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John Gilbert diary entry

26 February 1845 - 27 February 1845

Page 36. Volume 2

[in left margin]

737

understand each other, from their violent gestures I was almost inclined to think they seemed angry with us for intruding upon their grounds, and to our attempts in asking them if there was plenty of water in the river higher up it. it would be difficult to say whether their reply was in the affirmative or negative. they had no spears, but each had an armfull [sic] of Waddies α Boomerangs, there were but a few women with them and I did not observe any children many of them were painted all over in the most grotesque manner, and their hair dressed up as I have often seen them do previous to a corrobary [sic] and fight. later in the afternoon however they seemed to gain more confidence in us, and all of us at different times approached them, and exchanged various little things with them, such as Buttons, needles, pieces of Tin348, for which they gave us in return, necklaces, Boomerangs, Waddies α c. a number of their women α young men kept in the back ground, but no children were seen at all, they were generally speaking very fine men349, and Brown when standing among them looked quite a diminative [sic] fellow, although he is certainly a fair average size of the Australian Native, Brown as well as Ourselves could not understand a word they uttered. they kept on Cooing [sic] to us till dark and still seemed anxious for us to go to them but finding we were not inclined they gradually drew off up the river, and we heard them calling to each other long after dark, altogether we may consider that the Natives of the Isaacs were friendly to us. in parting with us, they uttered a sort of cry of sorrow, but in what manner to apply it of course we are only left to guess.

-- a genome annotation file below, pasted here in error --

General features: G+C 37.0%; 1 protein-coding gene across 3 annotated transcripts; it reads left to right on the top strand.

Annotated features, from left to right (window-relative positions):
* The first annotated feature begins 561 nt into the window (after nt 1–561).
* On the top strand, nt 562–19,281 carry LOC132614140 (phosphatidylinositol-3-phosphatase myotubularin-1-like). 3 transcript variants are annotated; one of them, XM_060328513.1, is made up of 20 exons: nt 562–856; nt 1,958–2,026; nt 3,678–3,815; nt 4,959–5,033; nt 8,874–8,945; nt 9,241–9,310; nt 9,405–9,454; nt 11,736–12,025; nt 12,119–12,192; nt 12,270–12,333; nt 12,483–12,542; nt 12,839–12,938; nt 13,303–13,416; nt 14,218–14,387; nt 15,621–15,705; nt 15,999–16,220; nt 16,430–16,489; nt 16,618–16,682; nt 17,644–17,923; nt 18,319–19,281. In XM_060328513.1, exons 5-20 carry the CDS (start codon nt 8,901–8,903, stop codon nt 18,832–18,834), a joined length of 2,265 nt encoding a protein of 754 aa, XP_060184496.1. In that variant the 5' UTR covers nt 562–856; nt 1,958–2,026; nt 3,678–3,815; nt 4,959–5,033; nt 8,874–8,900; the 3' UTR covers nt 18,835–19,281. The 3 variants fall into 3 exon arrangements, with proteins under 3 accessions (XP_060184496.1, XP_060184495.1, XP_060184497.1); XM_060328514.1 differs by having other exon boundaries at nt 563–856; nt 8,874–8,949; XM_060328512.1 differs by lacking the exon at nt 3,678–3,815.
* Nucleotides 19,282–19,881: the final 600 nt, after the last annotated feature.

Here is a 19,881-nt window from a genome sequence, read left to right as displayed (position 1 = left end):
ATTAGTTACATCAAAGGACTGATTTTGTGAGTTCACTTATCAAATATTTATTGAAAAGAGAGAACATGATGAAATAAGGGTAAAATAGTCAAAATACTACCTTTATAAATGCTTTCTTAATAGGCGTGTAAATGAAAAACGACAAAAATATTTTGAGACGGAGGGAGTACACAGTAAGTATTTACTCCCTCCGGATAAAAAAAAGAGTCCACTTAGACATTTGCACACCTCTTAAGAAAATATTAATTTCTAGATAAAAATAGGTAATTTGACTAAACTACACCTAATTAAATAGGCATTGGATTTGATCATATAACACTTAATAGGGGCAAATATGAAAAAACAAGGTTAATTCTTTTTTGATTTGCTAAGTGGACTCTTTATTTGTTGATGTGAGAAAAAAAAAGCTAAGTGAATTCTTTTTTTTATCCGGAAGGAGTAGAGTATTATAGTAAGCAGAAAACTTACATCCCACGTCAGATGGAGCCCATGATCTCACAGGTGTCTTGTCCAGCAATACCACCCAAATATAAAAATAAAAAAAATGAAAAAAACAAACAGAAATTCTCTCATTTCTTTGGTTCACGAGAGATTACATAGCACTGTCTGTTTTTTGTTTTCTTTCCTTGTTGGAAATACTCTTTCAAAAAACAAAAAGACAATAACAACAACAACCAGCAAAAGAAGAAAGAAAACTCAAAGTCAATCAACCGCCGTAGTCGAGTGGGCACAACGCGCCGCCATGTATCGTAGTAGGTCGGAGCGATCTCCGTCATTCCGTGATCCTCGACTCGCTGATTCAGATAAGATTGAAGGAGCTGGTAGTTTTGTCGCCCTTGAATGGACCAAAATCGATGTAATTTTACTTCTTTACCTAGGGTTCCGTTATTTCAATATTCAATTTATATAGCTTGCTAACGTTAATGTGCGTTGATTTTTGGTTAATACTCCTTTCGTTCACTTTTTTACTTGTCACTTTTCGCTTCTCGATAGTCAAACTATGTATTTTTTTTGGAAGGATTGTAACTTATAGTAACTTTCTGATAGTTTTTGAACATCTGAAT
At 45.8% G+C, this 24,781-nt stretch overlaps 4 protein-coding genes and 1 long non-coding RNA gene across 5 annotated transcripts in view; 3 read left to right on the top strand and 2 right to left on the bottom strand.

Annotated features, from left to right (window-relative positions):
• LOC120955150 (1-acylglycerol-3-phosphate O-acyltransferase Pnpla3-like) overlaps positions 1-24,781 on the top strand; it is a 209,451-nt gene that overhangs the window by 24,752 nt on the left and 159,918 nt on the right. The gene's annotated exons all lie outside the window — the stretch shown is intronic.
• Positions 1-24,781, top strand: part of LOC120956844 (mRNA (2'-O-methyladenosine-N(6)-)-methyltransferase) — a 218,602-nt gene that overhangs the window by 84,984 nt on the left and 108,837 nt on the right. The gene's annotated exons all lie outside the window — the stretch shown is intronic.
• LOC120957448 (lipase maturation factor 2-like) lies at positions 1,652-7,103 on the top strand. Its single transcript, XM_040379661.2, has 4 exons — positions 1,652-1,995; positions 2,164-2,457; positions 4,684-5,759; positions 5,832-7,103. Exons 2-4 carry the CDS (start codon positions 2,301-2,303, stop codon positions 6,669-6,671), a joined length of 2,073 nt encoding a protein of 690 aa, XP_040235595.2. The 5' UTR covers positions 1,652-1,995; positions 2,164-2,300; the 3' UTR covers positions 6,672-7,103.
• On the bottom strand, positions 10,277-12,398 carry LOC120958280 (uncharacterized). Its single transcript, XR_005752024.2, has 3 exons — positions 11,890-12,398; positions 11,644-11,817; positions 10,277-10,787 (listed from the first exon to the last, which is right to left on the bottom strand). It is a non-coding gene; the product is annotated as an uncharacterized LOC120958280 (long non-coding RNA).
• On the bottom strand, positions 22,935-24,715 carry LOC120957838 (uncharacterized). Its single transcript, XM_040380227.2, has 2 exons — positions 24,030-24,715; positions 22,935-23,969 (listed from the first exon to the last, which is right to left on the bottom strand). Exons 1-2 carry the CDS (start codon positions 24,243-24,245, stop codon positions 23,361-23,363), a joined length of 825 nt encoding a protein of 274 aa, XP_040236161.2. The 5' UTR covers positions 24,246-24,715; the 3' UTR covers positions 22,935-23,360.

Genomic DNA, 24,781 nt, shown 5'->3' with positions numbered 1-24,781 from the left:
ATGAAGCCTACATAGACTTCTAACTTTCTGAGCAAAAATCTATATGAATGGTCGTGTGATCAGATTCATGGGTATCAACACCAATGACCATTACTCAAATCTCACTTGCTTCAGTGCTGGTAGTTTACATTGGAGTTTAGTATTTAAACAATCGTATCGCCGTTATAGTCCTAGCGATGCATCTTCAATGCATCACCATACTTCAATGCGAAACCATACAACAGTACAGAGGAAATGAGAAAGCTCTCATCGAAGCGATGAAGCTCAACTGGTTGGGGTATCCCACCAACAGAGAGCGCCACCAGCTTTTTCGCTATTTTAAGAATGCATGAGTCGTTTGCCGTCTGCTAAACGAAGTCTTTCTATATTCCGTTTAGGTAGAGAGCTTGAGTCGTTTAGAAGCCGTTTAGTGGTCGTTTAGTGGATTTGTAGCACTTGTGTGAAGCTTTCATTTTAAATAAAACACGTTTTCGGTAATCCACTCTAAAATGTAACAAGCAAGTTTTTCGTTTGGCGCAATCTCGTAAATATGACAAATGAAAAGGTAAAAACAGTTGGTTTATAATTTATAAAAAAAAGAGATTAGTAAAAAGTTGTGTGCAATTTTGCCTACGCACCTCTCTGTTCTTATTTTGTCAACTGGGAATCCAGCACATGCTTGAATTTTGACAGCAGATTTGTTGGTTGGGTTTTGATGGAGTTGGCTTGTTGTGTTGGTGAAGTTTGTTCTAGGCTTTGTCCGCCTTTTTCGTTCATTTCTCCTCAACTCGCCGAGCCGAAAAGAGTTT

[in left margin]

Thurs 27

We were again foiled in our attempts to make an early start, in consequence of the Cattle having strayed back, an unusual circumstance with them of late, and while waiting for Brown to bring them in, the whole of the Natives we saw yesterday, passed on the opposite side along the scrub hunting Wallaby's, just as they were opposite us Roper fired off his Gun, at the report of which they immediately ran off into the Scrub, and soon after four of them came across the river to meet us, whether they thought we were angry with them, or that they knew the sound of a Gun is difficult to say, but after going through their usual gestures, with=out our being enabled to understand them, they made us understand perfectly that they were very hungry by pinching in their bellies, and pointing to their mouths, and then to the scrub, it was not difficult to make out they were anxious to procure Wallabies350. they then left us quietly and we saw no more of them, soon after the Dr α Charlie

Note 348

Murphy recorded in his diary (Sprod 2006: 41) that he had “got the top of an old tin cap box about the size of a crown and wrote on it with my knife “Port Essington expedition February 26th 1845”, made a small hole and put a piece of tape on it and when I went back to them a very good tempered fellow came to me and admired it very much”, so Murphy had taken it off his neck and given it to the Aborigine, in return for a very handsome waddie. He had given another Aborigine the cap box. Where are these items now?

Note 349

Murphy recorded one individual as being “upwards of 6 feet high”. This Aborigine had accepted a gift of needle and thread from Gilbert and given him a very long necklace of seeds in return. Two of the Aborigines introduced themselves as “Warrundi” and “Murrunda”. Murphy also wrote that Calvert, Roper and Phillips had given the Aborigines a “Victoria Medal”, a purse and a tin powder canister (Sprod 2006: 41-42). The “Victoria medal” must have been one of the commemorative coins issued after Victoria had become Queen; according to Leichhardt (1847: 166) it was one of those minted to celebrate her coronation in 1838, and was donated by Phillips.

Note 350

Gilbert more usually spelt this “Wallaby’s”.